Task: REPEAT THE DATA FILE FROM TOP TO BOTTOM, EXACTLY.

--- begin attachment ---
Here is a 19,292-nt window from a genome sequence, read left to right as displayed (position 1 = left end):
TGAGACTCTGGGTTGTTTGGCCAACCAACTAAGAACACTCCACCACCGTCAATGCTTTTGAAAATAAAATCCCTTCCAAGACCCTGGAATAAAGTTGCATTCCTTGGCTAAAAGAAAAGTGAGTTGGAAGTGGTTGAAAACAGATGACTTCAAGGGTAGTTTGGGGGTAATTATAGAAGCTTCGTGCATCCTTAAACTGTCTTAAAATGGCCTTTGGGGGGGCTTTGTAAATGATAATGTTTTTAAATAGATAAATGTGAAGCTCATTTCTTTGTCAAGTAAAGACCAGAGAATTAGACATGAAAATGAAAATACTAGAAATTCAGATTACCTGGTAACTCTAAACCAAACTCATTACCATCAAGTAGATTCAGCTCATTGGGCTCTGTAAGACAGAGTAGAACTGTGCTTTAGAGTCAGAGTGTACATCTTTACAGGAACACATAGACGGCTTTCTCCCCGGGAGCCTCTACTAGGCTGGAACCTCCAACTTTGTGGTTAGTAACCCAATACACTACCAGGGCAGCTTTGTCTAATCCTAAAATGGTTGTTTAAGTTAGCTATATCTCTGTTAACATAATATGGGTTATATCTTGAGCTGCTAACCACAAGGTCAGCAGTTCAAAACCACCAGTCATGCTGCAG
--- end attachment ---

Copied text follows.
Here is a 19,292-nt window from a genome sequence, read left to right as displayed (position 1 = left end):
TGAGACTCTGGGTTGTTTGGCCAACCAACTAAGAACACTCCACCACCGTCAATGCTTTTGAAAATAAAATCCCTTCCAAGACCCTGGAATAAAGTTGCATTCCTTGGCTAAAAGAAAAGTGAGTTGGAAGTGGTTGAAAACAGATGACTTCAAGGGTAGTTTGGGGGTAATTATAGAAGCTTCGTGCATCCTTAAACTGTCTTAAAATGGCCTTTGGGGGGGCTTTGTAAATGATAATGTTTTTAAATAGATAAATGTGAAGCTCATTTCTTTGTCAAGTAAAGACCAGAGAATTAGACATGAAAATGAAAATACTAGAAATTCAGATTACCTGGTAACTCTAAACCAAACTCATTACCATCAAGTAGATTCAGCTCATTGGGCTCTGTAAGACAGAGTAGAACTGTGCTTTAGAGTCAGAGTGTACATCTTTACAGGAACACATAGACGGCTTTCTCCCCGGGAGCCTCTACTAGGCTGGAACCTCCAACTTTGTGGTTAGTAACCCAATACACTACCAGGGCAGCTTTGTCTAATCCTAAAATGGTTGTTTAAGTTAGCTATATCTCTGTTAACATAATATGGGTTATATCTTGAGCTGCTAACCACAAGGTCAGCAGTTCAAAACCACCAGTCATGCTGCAG